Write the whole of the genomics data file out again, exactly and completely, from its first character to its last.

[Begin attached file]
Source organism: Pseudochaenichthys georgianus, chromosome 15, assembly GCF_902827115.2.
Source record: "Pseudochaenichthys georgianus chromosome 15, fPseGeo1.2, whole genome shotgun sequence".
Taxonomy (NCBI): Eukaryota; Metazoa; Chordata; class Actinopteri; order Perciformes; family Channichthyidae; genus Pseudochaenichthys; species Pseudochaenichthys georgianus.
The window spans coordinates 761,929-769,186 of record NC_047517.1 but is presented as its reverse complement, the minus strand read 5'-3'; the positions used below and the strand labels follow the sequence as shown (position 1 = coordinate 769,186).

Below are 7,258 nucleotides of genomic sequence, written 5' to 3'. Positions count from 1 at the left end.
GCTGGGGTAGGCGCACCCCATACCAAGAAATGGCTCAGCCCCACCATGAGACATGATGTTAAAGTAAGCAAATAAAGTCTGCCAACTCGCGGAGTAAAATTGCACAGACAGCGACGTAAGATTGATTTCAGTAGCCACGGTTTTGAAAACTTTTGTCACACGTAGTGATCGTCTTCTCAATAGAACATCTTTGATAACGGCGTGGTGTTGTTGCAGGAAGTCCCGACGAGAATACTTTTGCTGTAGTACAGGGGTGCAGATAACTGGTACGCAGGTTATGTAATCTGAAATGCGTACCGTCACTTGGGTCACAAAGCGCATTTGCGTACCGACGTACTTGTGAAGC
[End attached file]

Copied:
Source organism: Pseudochaenichthys georgianus, chromosome 15, assembly GCF_902827115.2.
Source record: "Pseudochaenichthys georgianus chromosome 15, fPseGeo1.2, whole genome shotgun sequence".
Taxonomy (NCBI): Eukaryota; Metazoa; Chordata; class Actinopteri; order Perciformes; family Channichthyidae; genus Pseudochaenichthys; species Pseudochaenichthys georgianus.
The window spans coordinates 761,929-769,186 of record NC_047517.1 but is presented as its reverse complement, the minus strand read 5'-3'; the positions used below and the strand labels follow the sequence as shown (position 1 = coordinate 769,186).

Below are 7,258 nucleotides of genomic sequence, written 5' to 3'. Positions count from 1 at the left end.
GCTGGGGTAGGCGCACCCCATACCAAGAAATGGCTCAGCCCCACCATGAGACATGATGTTAAAGTAAGCAAATAAAGTCTGCCAACTCGCGGAGTAAAATTGCACAGACAGCGACGTAAGATTGATTTCAGTAGCCACGGTTTTGAAAACTTTTGTCACACGTAGTGATCGTCTTCTCAATAGAACATCTTTGATAACGGCGTGGTGTTGTTGCAGGAAGTCCCGACGAGAATACTTTTGCTGTAGTACAGGGGTGCAGATAACTGGTACGCAGGTTATGTAATCTGAAATGCGTACCGTCACTTGGGTCACAAAGCGCATTTGCGTACCGACGTACTTGTGAAGC